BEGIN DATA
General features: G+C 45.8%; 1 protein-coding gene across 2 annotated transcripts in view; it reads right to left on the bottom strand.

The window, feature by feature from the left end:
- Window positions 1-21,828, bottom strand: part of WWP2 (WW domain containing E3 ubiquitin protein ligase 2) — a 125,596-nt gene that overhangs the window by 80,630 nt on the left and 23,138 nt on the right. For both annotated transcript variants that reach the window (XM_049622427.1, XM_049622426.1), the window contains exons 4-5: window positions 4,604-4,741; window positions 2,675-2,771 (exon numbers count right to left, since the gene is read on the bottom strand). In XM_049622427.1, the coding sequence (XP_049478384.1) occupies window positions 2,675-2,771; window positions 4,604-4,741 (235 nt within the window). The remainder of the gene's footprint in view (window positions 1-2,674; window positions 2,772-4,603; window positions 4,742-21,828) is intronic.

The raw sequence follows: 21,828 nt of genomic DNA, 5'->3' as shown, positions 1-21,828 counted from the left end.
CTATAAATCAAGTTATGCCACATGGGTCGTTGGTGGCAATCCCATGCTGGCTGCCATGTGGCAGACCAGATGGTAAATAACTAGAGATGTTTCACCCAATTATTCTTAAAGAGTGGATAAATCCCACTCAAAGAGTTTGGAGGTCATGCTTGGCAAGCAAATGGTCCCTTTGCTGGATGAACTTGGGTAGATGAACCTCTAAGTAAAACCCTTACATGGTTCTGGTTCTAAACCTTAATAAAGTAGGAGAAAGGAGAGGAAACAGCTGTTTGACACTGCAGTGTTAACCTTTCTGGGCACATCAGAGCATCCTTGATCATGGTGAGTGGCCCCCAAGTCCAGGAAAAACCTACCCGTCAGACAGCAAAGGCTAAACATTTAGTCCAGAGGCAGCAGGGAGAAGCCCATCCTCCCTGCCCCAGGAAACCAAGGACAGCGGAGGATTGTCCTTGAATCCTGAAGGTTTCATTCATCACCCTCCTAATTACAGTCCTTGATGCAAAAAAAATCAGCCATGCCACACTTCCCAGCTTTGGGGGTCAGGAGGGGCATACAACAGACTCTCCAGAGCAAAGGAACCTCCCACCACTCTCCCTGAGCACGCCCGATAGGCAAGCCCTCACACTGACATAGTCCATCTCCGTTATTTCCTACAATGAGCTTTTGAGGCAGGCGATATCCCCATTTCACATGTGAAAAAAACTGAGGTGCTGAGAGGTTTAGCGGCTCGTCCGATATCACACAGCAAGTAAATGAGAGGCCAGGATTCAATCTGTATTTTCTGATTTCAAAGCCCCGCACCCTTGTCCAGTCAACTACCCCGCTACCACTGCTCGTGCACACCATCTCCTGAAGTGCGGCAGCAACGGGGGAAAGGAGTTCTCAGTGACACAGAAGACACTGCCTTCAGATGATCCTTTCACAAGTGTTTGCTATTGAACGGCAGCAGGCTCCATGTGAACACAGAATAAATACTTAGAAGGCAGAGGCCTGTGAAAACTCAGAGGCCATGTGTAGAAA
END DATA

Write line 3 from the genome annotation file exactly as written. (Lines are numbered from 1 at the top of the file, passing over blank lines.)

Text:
- Window positions 1-21,828, bottom strand: part of WWP2 (WW domain containing E3 ubiquitin protein ligase 2) — a 125,596-nt gene that overhangs the window by 80,630 nt on the left and 23,138 nt on the right. For both annotated transcript variants that reach the window (XM_049622427.1, XM_049622426.1), the window contains exons 4-5: window positions 4,604-4,741; window positions 2,675-2,771 (exon numbers count right to left, since the gene is read on the bottom strand). In XM_049622427.1, the coding sequence (XP_049478384.1) occupies window positions 2,675-2,771; window positions 4,604-4,741 (235 nt within the window). The remainder of the gene's footprint in view (window positions 1-2,674; window positions 2,772-4,603; window positions 4,742-21,828) is intronic.